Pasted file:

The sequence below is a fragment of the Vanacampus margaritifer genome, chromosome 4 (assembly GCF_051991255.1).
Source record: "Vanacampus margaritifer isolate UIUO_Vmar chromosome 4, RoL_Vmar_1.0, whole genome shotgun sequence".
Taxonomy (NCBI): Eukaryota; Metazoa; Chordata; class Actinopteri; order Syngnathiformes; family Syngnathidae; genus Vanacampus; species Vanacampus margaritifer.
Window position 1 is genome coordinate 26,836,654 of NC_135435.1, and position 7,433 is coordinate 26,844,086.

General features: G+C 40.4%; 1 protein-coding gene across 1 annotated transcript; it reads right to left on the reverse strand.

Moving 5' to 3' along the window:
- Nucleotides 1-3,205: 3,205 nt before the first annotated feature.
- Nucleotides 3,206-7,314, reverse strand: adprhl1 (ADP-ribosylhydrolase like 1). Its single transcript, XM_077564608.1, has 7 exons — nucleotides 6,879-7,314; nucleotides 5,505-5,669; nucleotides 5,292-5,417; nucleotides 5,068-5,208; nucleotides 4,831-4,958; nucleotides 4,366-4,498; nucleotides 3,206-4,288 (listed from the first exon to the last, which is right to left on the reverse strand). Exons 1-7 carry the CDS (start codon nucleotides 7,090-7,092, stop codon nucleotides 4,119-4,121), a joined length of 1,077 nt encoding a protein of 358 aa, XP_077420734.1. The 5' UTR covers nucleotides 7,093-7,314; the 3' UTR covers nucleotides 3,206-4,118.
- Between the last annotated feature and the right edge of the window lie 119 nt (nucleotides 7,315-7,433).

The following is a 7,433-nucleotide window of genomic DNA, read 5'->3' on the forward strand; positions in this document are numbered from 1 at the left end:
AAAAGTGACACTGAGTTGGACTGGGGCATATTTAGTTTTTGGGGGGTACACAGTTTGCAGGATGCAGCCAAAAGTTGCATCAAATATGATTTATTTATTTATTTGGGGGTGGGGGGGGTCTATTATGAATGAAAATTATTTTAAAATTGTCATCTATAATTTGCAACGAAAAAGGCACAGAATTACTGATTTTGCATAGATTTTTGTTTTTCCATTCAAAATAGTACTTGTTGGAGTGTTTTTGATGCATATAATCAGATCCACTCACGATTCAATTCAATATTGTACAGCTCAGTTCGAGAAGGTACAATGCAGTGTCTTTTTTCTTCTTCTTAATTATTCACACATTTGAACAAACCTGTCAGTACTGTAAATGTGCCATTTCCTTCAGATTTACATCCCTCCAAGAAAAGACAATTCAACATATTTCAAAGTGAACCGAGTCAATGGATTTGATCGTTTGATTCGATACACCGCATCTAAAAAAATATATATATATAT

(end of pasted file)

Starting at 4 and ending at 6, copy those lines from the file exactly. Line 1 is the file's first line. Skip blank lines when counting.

Window position 1 is genome coordinate 26,836,654 of NC_135435.1, and position 7,433 is coordinate 26,844,086.

General features: G+C 40.4%; 1 protein-coding gene across 1 annotated transcript; it reads right to left on the reverse strand.

Moving 5' to 3' along the window: